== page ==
In 2014 there was a significant event in the changing direction of magnetic north relative to grid north on OS maps. For the first time in Great Britain since the 1660s, magnetic north moved from being to the west of grid north to the east. The change started in the very south west corner of Britain, currently affects the areas to the west of the line on our map, and will slowly progress across the whole country over the next 12 to 13 years.
By Andrew Cooling, Strategic Development Manager (Government Relationships Team)
There’s a growing body of research showing a connection between greenspaces and human health and wellbeing.
So much so, areas of green – including parks, public gardens and open spaces – are now a key consideration in the design and structure of towns, cities and communities.
Research into this field comes from all sectors, including social, medical, transport, recreation, housing and planning.
One independent study by land management charity The Land Trust looked at the value of greenspaces and their impact on society. The Value of Greenspaces report reveals that they play a positive part in 90% of people’s wellbeing. Those living near these spaces felt more encouraged to stay fit and healthy, and believed that green areas helped make their communities more desirable (leading to economic uplift).
Greenspaces also improve air quality, reduce the likelihood of flooding, mitigate climate change and are havens for wildlife.
‘Green space should be accessible to as many people as possible. People are more likely to visit green space if they do not have to travel far to reach it, and the most frequent visitors report the greatest benefits to their mental wellbeing.’
There are economic benefits, too. According to the Office for National Statistics’ Natural Capital Accounts, the value associated with living near a green space is estimated to be just over £130 billion in the UK.
With this in mind, further research has been happening in the geospatial arena. What kind of greenspace? Where exactly is it? And how accessible? More insight is being applied to greenspaces to make them more ‘quantifiable’.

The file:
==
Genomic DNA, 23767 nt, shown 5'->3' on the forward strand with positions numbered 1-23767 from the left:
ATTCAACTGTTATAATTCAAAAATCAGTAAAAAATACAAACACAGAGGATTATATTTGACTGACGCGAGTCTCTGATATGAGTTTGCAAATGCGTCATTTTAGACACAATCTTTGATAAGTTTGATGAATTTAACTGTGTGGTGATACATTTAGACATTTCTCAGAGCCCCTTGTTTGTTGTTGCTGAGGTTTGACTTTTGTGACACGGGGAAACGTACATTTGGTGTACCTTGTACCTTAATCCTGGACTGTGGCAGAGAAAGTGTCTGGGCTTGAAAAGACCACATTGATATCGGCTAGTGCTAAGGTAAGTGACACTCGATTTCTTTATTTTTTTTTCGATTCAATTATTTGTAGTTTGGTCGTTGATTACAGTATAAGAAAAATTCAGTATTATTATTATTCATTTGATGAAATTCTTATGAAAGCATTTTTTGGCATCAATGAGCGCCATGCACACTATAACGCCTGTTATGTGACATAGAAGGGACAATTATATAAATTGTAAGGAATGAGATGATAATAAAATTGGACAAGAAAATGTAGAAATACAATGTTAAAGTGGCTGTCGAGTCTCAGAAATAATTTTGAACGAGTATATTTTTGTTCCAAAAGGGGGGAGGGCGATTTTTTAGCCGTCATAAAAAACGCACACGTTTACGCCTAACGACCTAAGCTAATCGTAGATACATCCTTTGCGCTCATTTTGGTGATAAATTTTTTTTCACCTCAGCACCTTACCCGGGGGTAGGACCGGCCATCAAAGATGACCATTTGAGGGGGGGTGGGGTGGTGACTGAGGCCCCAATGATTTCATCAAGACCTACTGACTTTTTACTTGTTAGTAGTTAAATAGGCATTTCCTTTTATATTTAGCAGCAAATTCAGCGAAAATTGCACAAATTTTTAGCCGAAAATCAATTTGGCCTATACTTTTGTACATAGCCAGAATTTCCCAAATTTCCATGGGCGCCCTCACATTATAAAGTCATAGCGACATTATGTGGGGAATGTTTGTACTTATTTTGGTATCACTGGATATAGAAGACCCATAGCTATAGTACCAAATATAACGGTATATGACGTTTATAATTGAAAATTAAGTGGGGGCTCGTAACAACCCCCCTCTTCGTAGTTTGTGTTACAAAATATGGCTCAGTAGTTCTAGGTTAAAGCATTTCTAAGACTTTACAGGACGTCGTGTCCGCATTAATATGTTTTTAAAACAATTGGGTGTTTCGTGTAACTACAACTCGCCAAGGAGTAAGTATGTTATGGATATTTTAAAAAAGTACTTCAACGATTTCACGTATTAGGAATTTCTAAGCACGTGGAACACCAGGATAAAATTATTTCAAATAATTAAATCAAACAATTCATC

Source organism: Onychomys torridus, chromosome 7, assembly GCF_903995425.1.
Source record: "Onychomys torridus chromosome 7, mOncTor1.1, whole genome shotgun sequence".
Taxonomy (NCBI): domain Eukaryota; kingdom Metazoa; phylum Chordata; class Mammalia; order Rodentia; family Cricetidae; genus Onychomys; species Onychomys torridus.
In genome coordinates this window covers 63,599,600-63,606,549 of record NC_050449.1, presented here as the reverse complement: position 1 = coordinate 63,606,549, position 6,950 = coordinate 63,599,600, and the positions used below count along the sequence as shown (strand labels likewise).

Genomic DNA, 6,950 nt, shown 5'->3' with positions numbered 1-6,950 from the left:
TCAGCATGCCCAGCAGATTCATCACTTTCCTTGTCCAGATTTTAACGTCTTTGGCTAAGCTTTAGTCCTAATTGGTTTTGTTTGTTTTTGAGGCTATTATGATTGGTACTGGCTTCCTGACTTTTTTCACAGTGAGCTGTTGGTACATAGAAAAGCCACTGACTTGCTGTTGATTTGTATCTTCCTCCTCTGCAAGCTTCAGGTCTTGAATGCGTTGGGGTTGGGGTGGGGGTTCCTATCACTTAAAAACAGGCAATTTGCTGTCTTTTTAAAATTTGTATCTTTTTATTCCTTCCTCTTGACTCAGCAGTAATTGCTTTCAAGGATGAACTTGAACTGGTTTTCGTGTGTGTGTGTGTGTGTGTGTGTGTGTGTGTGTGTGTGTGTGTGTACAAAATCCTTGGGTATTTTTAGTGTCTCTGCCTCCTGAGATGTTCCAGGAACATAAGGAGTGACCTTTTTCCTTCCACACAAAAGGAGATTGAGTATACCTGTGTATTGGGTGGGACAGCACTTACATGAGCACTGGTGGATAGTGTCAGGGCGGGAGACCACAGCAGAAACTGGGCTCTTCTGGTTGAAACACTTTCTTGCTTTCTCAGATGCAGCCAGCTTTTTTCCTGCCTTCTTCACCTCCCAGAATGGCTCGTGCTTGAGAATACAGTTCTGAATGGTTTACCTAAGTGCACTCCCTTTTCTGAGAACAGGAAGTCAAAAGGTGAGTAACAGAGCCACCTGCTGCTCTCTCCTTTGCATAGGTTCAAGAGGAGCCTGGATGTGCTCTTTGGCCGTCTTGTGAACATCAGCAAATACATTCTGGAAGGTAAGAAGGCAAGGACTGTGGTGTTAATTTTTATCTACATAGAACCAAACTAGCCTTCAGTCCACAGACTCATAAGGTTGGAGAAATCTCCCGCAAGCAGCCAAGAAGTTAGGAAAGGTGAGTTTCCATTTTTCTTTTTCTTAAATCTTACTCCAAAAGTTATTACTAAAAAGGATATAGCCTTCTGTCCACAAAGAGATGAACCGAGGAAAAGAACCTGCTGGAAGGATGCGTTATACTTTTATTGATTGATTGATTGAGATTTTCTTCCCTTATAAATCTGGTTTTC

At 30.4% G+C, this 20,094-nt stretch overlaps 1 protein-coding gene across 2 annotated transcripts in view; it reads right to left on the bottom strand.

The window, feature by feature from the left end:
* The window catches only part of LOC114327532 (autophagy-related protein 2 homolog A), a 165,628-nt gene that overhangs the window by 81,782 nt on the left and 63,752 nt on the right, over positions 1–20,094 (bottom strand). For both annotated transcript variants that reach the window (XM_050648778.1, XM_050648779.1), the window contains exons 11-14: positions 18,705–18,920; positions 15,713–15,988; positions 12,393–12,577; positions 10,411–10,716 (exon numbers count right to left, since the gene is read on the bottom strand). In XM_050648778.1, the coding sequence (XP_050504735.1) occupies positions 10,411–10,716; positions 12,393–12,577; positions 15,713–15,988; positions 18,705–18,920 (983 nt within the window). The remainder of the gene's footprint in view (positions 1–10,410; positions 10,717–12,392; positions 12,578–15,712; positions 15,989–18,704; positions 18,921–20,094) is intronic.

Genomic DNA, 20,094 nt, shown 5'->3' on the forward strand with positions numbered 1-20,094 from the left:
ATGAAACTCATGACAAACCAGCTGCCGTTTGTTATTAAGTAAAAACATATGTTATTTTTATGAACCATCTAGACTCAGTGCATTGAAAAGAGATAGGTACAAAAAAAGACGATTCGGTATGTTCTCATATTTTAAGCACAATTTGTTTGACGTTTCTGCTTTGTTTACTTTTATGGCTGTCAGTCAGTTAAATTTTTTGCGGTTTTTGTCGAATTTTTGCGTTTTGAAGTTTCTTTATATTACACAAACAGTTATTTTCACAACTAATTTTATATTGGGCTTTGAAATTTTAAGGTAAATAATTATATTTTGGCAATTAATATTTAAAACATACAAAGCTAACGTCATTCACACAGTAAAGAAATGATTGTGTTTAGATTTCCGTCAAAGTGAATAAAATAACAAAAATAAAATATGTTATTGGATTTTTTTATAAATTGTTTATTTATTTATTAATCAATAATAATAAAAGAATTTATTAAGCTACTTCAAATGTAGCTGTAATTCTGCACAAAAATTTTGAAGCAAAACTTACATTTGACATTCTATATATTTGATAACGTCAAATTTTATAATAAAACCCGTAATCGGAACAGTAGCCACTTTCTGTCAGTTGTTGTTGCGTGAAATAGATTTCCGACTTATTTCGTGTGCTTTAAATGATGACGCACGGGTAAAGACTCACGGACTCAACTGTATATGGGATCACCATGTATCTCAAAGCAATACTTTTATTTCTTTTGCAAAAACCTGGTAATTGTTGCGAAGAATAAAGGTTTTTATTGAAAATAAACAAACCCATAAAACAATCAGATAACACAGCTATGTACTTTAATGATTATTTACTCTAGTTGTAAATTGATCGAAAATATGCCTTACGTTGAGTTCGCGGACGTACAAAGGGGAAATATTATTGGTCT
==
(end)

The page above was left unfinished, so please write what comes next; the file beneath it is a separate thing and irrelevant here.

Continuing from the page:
By Iain Goodwin and Kat Harrington
During the last year, OS has been working with the Ministry of Housing, Communities and Local Government (MHCLG) and the Office of National Statistics (ONS) to improve our joint understanding of high streets. Since the Government’s £675 million Future High Streets Fund budget announcement, our collaborative government project has become increasingly more significant.
The importance of high streets has also been acknowledged by Public Health England through their Healthy High Streets research, published at the beginning of 2018, highlights how a healthy high street provides “Accessible, safe, communal spaces foster social interaction and strong local economies and can be used to create healthier, safer and more cohesive local communities”. It also drew the conclusion that the “unequal distribution of healthy and unhealthy high streets is likely to contribute to health inequalities”.
This is a view echoed by retailer, Sir John Timpson, who speaking last December to the BBC about high streets said: “It’s not just about shopping. It’s about communities and creating a hub for entertainment, medical facilities, housing.”
So how can OS help?
We asked ourselves some questions. Where does a high street start and end? What is their geography, and how do they compare? High streets up and down the country have no obvious physical boundaries, and not knowing the exact geography of our high streets makes it difficult to identify and analyse them.
Last week we published our Data Discoverability with Geo6 blog, which followed one of four data-related projects being brought together by the Geospatial Commission to maximise the benefits of geospatial data for the UK. The Data Discoverability project is all about making it easier for current and future users of geospatial information to find out exactly what UK location-based data each of the Geo6 bodies holds.
Today we are excited to announce that as a result of the Data Discoverability team’s work over the last few months, the Geo6 have published 6 catalogues (one for each organisation) listing all the data we each hold. These catalogues are published in a CSV format on data.gov.uk to ensure they are visible and accessible to anyone who needs them. The OS catalogues alone hold over 1,200 datasets from zip lines to roads! This data represents the first stage in a longer process to unlock the value of geospatial data held by the Geo6, and we are publishing this now so that you can get involved in shaping the future work we do.